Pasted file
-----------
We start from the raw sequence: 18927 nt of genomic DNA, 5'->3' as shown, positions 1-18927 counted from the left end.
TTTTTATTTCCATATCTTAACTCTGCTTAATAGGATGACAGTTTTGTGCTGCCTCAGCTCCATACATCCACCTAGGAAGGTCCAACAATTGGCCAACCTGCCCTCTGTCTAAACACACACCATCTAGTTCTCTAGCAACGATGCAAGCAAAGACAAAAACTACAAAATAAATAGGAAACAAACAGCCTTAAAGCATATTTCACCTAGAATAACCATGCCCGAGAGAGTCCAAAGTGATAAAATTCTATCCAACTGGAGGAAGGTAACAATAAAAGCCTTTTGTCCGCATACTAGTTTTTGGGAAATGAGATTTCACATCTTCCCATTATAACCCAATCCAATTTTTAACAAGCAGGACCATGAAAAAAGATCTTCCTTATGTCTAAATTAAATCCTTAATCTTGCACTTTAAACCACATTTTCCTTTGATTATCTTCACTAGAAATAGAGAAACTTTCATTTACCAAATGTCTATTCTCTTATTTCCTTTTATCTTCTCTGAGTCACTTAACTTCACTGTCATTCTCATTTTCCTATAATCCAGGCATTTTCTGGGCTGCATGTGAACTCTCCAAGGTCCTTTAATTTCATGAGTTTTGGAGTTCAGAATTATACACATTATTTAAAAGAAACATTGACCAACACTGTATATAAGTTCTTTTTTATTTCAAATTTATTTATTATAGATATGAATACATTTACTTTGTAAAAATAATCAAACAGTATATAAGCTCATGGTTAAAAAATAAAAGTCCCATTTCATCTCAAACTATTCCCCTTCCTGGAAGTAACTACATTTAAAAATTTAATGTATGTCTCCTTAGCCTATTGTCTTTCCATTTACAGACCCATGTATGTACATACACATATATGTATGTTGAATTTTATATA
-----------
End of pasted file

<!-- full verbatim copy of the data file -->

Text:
We start from the raw sequence: 18927 nt of genomic DNA, 5'->3' as shown, positions 1-18927 counted from the left end.
TTTTTATTTCCATATCTTAACTCTGCTTAATAGGATGACAGTTTTGTGCTGCCTCAGCTCCATACATCCACCTAGGAAGGTCCAACAATTGGCCAACCTGCCCTCTGTCTAAACACACACCATCTAGTTCTCTAGCAACGATGCAAGCAAAGACAAAAACTACAAAATAAATAGGAAACAAACAGCCTTAAAGCATATTTCACCTAGAATAACCATGCCCGAGAGAGTCCAAAGTGATAAAATTCTATCCAACTGGAGGAAGGTAACAATAAAAGCCTTTTGTCCGCATACTAGTTTTTGGGAAATGAGATTTCACATCTTCCCATTATAACCCAATCCAATTTTTAACAAGCAGGACCATGAAAAAAGATCTTCCTTATGTCTAAATTAAATCCTTAATCTTGCACTTTAAACCACATTTTCCTTTGATTATCTTCACTAGAAATAGAGAAACTTTCATTTACCAAATGTCTATTCTCTTATTTCCTTTTATCTTCTCTGAGTCACTTAACTTCACTGTCATTCTCATTTTCCTATAATCCAGGCATTTTCTGGGCTGCATGTGAACTCTCCAAGGTCCTTTAATTTCATGAGTTTTGGAGTTCAGAATTATACACATTATTTAAAAGAAACATTGACCAACACTGTATATAAGTTCTTTTTTATTTCAAATTTATTTATTATAGATATGAATACATTTACTTTGTAAAAATAATCAAACAGTATATAAGCTCATGGTTAAAAAATAAAAGTCCCATTTCATCTCAAACTATTCCCCTTCCTGGAAGTAACTACATTTAAAAATTTAATGTATGTCTCCTTAGCCTATTGTCTTTCCATTTACAGACCCATGTATGTACATACACATATATGTATGTTGAATTTTATATA